Make a donation to a much needed charity and receive a tax credit as an added bonus. For a full list of capital cost allowance calculations see: http://www.cra-arc.gc.ca/tx/bsnss/tpcs/slprtnr/rprtng/cptl/menu-eng.html
2. Saving: Yes, the much dreaded tax time is looming and that usually means paying your taxes. The good news is that you still have 5 months until the CRA requires you to pay up in full without charging you interest so look ahead and see how much you will need to have put aside to pay your taxes. Too many people get a nasty “surprise” come tax time. If you don’t know what your tax bill is going to be then I suggest figuring it out. Knowing is always better, however good or bad the news is, you have time to plan and save, it’s never too late.
The personal income tax rates are tiered, I always get asked “which tax bracket am I in”? Well my answer is some or all of them. Our income is taxed at different rates both federally and provincially, the first $11,138 federally is tax free. After that $43,561 is taxed at 15%, then $43,561 to $87,123 is taxed at 22%, $87,123 to $135,054 is taxed at 26% and over $135,054 is 29%. Then there is provincial tax so $9,869 is tax free, then up to $37,606 is taxed at 5.06%$, $37,606 to $75,213 is 7.7% and so on. So add the federal and provincial rates together to get your tax rate. And don’t forget you pay your own CPP which on $45,000 of net income will be $4,108.50 of your tax bill.
For all personal income tax rates see: http://www.cra-arc.gc.ca/tx/ndvdls/fq/txrts-eng.html
3. Looking forward and behind: The end of the year is a great time to reflect on what worked and what didn’t work, take a step back and evaluate your goals. Where have your met and exceeded your expectations or goals? Spend some time patting yourself on the back and writing down your achievements however small or large you think they are, success breeds success so contemplate yours and share it with employees, friends and family.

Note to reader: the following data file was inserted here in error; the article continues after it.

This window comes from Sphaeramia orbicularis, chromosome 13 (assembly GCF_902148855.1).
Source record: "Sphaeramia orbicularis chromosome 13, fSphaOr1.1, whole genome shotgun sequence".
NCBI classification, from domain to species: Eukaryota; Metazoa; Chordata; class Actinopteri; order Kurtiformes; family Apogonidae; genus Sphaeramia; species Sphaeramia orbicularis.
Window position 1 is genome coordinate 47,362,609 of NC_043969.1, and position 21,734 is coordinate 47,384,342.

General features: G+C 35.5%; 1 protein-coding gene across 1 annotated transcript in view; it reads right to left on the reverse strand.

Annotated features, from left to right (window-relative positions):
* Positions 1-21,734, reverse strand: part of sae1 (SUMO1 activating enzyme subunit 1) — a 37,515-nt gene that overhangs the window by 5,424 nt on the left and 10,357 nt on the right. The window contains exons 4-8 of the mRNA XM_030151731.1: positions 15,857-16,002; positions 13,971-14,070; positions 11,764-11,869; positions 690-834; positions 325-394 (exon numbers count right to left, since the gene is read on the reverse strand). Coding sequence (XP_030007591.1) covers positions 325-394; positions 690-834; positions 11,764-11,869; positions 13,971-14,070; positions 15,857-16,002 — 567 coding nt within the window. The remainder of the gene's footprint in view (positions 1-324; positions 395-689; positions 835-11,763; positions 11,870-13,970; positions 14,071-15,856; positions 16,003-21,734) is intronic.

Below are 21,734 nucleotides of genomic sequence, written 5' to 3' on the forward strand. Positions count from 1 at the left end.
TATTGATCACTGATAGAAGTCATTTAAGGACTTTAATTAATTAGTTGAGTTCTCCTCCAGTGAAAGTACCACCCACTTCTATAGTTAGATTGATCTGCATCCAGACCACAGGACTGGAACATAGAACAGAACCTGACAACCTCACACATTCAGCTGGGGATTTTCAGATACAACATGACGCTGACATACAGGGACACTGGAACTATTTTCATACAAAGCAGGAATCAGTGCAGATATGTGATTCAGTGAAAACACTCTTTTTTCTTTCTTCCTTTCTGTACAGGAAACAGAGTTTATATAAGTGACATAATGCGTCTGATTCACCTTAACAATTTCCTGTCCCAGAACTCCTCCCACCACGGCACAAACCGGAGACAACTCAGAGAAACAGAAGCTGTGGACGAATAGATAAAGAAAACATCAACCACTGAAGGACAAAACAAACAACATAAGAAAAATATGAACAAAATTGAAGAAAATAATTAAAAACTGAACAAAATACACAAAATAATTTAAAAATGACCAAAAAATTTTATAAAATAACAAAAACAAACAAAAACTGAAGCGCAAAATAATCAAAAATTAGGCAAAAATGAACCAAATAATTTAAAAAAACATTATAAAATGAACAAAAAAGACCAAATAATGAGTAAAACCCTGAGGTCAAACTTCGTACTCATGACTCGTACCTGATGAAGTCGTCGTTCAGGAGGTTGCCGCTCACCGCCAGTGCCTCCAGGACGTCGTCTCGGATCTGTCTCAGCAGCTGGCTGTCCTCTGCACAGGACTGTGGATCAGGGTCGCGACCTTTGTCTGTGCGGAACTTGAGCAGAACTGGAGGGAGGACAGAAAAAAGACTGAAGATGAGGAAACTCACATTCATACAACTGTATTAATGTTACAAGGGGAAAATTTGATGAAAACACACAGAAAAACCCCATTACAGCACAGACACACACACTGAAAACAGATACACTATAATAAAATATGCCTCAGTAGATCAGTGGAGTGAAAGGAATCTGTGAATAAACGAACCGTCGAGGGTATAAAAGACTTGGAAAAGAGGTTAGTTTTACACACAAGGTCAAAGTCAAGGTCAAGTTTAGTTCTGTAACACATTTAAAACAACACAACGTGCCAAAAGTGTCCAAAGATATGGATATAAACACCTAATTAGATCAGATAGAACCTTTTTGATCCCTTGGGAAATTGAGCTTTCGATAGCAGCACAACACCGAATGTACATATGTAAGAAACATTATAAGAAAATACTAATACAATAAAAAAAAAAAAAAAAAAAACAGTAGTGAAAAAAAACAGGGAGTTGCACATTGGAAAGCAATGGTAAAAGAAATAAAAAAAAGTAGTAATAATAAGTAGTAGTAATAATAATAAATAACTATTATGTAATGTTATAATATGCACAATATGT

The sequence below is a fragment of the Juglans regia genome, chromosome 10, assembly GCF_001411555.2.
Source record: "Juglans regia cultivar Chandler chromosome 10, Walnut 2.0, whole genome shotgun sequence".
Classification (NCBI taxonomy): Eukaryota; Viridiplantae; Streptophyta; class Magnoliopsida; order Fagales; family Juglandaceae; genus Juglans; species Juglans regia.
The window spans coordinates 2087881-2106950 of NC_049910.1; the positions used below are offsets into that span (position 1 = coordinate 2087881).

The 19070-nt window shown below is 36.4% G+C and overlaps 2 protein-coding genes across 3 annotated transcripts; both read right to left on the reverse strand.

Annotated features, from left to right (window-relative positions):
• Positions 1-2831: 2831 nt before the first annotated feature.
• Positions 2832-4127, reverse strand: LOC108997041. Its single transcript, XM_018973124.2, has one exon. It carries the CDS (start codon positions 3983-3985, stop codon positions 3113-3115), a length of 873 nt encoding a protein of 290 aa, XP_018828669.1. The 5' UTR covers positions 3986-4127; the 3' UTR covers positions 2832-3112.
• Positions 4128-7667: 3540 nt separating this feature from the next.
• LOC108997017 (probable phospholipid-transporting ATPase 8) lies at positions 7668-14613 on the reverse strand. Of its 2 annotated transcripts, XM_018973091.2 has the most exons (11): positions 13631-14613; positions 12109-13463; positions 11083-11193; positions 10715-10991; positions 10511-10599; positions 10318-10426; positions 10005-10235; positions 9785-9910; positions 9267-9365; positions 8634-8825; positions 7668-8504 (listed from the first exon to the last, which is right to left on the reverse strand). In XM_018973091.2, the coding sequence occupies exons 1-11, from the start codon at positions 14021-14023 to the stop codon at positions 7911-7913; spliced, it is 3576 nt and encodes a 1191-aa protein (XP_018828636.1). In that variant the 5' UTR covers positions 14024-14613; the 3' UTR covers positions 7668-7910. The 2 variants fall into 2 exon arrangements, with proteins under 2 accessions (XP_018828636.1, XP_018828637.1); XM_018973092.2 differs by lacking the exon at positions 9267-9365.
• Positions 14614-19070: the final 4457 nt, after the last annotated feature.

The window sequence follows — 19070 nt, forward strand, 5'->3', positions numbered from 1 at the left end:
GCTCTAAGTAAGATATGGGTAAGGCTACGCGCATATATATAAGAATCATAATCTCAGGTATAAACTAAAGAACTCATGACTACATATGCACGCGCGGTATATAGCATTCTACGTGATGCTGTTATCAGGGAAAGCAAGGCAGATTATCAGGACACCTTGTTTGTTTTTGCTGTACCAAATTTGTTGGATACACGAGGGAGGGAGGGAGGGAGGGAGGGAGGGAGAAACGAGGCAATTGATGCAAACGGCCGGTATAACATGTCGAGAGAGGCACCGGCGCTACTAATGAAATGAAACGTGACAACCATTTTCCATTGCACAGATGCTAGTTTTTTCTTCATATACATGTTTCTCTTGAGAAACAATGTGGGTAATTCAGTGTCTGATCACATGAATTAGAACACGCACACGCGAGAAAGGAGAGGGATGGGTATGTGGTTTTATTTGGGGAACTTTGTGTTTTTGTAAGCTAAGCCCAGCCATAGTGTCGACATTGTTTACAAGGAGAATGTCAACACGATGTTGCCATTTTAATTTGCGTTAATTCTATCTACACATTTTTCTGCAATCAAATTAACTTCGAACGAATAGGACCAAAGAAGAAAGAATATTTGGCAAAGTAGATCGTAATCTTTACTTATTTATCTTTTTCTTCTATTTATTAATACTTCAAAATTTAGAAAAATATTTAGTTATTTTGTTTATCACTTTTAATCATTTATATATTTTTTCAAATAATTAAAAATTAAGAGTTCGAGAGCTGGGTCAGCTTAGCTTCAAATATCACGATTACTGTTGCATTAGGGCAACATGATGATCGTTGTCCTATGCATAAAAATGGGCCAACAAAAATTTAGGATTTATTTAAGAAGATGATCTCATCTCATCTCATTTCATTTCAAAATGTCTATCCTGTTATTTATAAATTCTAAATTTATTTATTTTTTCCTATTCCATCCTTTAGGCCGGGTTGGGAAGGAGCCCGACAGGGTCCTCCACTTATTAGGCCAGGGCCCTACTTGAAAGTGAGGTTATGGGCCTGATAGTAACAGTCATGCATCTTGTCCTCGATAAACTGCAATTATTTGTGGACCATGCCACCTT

Read and study your industry, what you can see as a possibility or opportunity this coming year and what you are expecting in the years ahead. Do a budget just as you would for your personal finances. Most software has the ability to put a budget amount for each of your income and expense categories, it allows you to see where you are at on an ongoing basis throughout the year.
Drive your business forward by knowing your numbers and stepping confidently forward with all your financial information at hand to make the best decisions for you, your staff and the future.
Working with a Bookkeeper, Financial Planner, Money Coach or Accountant can help get the wheels in motion and bring greater financial peace of mind.
All the best in your financial wellness throughout December and into the New Year!
Compliments of Lisa & Anna at Elk Valley Bookkeeping